The crowd of thousands around Lee Green on Friday at President Donald Trump’s inauguration was energized for the country’s new leader, but Green knows there are some back home in Durham and across the country who feel differently.
For those people, Green said, she hopes Trump’s speech on Friday – which she described as promoting unity and patriotism – is an invitation.
“I really hope that people are going to give Donald Trump a chance because I think they’ll be pleasantly surprised,” Green said.
On Friday, Trump didn’t directly appeal to Hillary Clinton voters for their support but he pledged to work for all Americans, saying he wants to stop job outsourcing and strengthen the nation’s trade and military positions.
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Green isn’t a lifelong Republican. She was raised in Jacksonville, Florida, and described herself as a Democrat or liberal for much of her adult life. But, after Sept. 11, 2001, she said, she was dismayed by Democratic politicians who seemed to not understand the gravity of ongoing threats posed by global terrorism.
“It was a wake-up call,” she said of the terrorist attacks on the World Trade Center and the Pentagon. “It made me listen, for the first time, to both sides very carefully.”
One of 15 people to represent North Carolina in the Electoral College in 2016, Green experienced the U.S. partisan and political divides first-hand after Trump’s victory.
“We got thousands of letters from delusional Democrats who honestly thought that the most active Republicans in the party were going to not vote for Trump,” she said of the letter-writing campaign and attempts to persuade Trump electors to ditch the president-elect.
“Normally nobody even knows (the Electoral College process) is happening, but there was a lot of interest in the electors this year because the Democrats were so disappointed ... They were incredulous that they lost.”
“But, we soldiered through it,” Green said. “Because the popular vote in North Carolina was overwhelmingly for Trump, so that is what we did. We did our duty and we were happy to do so because we think he’s going to bring a lot of great changes to the country.”
Green said she trusts in Trump’s ability to provide military veterans better care, drive down health-insurance costs and accelerate economic growth.
She also has hope Trump will demand that Department of Justice officials investigate what she described as intimidation and harassment of conservative and pro-Israel students on college campuses. She campaigned for Trump in North Carolina last year as chair of the North Carolina chapter of “Jews for Trump,” a national organization that began after Trump had a clear lead among other Republican presidential candidates.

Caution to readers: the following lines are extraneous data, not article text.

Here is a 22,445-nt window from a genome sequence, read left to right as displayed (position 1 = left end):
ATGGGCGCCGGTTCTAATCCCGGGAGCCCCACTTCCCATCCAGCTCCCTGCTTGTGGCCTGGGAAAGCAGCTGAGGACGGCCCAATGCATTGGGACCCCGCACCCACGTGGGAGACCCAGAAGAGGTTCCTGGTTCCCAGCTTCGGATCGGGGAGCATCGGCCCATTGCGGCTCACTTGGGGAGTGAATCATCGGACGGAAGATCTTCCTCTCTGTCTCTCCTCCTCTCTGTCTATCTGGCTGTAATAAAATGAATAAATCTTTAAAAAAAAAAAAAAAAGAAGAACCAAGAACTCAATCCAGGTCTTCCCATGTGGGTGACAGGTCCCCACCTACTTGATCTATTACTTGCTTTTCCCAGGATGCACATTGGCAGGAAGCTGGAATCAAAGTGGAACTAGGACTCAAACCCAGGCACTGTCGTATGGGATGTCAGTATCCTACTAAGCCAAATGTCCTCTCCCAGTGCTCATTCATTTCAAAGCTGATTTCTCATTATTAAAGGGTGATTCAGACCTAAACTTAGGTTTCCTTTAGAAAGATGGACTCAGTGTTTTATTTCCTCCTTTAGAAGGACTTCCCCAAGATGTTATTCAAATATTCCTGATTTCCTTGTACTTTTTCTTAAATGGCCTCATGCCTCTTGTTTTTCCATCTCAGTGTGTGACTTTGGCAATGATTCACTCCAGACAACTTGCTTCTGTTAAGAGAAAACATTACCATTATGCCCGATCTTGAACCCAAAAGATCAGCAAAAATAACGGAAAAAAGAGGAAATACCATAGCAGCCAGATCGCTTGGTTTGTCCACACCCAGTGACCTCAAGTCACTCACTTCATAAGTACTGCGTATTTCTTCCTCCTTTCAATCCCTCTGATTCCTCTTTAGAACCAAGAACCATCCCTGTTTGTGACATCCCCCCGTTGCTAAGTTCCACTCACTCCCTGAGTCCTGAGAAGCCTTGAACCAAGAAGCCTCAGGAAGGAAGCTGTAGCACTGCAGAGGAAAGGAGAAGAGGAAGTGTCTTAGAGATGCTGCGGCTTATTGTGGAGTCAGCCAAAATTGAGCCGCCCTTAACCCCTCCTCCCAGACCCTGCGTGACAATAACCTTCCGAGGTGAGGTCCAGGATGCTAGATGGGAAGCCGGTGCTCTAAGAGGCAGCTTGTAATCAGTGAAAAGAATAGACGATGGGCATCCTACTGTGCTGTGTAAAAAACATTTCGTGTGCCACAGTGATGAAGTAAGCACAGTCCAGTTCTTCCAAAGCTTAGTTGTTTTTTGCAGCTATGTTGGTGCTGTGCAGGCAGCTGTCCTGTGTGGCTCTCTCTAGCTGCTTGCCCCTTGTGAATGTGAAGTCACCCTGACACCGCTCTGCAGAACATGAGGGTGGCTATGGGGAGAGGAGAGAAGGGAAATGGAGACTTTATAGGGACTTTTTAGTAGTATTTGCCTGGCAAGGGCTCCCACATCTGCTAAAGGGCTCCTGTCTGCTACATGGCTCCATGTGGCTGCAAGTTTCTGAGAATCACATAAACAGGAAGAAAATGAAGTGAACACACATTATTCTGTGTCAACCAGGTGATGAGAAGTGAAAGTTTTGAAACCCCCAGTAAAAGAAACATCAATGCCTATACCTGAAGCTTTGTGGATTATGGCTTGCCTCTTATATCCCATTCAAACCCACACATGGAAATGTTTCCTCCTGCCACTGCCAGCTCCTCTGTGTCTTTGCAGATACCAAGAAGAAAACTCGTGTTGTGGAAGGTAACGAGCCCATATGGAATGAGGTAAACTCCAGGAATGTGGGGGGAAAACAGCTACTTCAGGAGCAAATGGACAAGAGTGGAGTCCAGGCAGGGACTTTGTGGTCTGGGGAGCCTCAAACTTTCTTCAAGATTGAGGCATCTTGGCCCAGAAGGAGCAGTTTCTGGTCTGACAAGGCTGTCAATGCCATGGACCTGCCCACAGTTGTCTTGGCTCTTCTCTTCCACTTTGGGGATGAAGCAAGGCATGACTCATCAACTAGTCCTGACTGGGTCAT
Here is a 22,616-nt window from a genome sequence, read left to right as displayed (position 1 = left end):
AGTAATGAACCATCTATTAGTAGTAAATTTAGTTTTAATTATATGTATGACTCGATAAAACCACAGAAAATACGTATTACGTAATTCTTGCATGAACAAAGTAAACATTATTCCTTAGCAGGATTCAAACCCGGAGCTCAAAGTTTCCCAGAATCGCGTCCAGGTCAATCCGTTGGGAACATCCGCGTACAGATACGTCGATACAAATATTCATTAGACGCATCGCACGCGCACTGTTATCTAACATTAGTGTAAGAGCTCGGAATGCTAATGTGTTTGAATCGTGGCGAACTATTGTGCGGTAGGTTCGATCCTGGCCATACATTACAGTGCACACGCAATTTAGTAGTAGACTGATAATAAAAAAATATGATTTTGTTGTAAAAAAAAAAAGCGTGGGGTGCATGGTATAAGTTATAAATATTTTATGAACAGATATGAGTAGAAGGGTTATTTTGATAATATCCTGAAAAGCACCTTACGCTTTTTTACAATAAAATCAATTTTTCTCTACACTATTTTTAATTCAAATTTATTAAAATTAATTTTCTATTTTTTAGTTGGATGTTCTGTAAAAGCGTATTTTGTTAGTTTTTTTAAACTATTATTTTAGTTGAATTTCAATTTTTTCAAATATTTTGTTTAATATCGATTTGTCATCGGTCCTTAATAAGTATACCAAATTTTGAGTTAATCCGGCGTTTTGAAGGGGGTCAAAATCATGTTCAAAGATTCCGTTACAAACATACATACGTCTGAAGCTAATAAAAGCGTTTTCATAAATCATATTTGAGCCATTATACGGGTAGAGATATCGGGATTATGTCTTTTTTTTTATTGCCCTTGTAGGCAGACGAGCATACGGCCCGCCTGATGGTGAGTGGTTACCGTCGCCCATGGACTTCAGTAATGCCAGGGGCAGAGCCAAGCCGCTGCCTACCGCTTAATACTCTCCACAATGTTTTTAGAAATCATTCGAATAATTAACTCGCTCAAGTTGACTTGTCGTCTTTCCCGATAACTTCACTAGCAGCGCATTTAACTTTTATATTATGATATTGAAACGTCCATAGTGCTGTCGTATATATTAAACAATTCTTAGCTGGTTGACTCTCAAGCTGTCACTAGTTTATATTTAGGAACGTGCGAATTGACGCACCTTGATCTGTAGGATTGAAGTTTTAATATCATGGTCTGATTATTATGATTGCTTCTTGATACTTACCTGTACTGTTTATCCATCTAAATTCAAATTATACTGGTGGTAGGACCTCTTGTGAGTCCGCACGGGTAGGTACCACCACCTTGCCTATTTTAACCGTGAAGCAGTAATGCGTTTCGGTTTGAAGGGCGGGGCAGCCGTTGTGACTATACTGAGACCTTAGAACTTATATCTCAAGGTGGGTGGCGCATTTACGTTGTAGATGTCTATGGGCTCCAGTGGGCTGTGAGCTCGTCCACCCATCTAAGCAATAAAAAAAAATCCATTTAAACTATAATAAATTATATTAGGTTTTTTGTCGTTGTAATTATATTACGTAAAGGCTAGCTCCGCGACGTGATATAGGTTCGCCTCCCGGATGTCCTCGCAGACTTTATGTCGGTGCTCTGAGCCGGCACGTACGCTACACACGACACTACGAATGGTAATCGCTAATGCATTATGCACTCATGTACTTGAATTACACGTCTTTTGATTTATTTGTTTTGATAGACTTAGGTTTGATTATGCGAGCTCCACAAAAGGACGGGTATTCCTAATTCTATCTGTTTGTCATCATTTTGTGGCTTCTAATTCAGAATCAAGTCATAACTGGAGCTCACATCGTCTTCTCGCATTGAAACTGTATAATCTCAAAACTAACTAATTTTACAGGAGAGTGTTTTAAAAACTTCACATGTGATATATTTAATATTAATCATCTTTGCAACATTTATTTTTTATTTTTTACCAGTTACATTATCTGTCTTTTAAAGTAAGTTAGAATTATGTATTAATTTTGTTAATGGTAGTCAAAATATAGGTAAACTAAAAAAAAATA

One of Green’s favorite lines from Trump’s speech on Friday was, “When you open your heart to patriotism, there is no room for prejudice.”
That line came as Trump said the “bedrock” of his presidency and the nation should be a “total allegiance to the United States of America. And, through our loyalty to our country, we will rediscover our loyalty to each other.”
Trump’s speech Friday revolved around his famous campaign slogan: “Make America Great Again.”
That vision is what draws Wake County’s Kim Coley to the newly-sworn-in president.
“We can’t protect or be invested in other countries if we can’t take care of ourselves,” Coley said before Trump’s speech.
America is divided, politically, she said. But just like Green, Coley – a 46-year-old mom of two from Cary – said she hopes people who didn’t vote for Trump will give him a chance as president.
“When you’re breaking new ground, it never looks good. Just wait for it,” Coley said about those who aren’t happy about Trump winning.
Plenty of people who didn’t vote for Trump were in the crowd Friday, too.
Carter Pape, 20, of Durham, said he came to the inauguration because he wanted to see the political atmosphere. Pape voted for Clinton and said he wasn't happy watching Trump’s swearing-in.
But he appreciated the message speakers shared Friday about the importance of a peaceful transition of power.
“I’m trying to remain optimistic about where our country is headed,” said Pape, a junior at N.C. State University. “I’m doing my best to be a part of taking it where I want it to go.”
Trump can bring together a wide range of Americans if he can mend his reputation as a divisive candidate, said Patrick Seserovich, 70, of Raleigh, who attended the inauguration.
Although Seserovich initially supported Republican candidate Ben Carson, he voted for Trump because he was unhappy with President Barack Obama’s performance, he said.
He said Trump’s speech was “one of unity.”
“I expected that and I hoped for that,” Seserovich said. “There’s a lot of superficial rhetoric out there right now. The proof will be in the pudding.”
Others were happiest to hear Trump repeat his call to punish companies that move manufacturing jobs overseas.
“I’ve seen manufacturing jobs decline. (North Carolina) used to be very nice, and now it’s like a graveyard,” said Steve Niu, an accountant from Cary who works for a small business. “It’s especially bad in the rural areas.”
For some of the youngest voters in the crowd Friday, inauguration was a time to be excited to be a part of history.
While Trump wasn’t 19-year-old Caroline Lawe’s first choice – she was concerned about his temperament, she said – the Chapel Hill native did vote for him on Nov. 8.
She’s a sophomore studying nursing at Catholic University in Washington, D.C., and attended the inauguration with two friends.
“It’s part of history no matter what your political views are,” she said. “To be here with everyone and to feel the momentum.”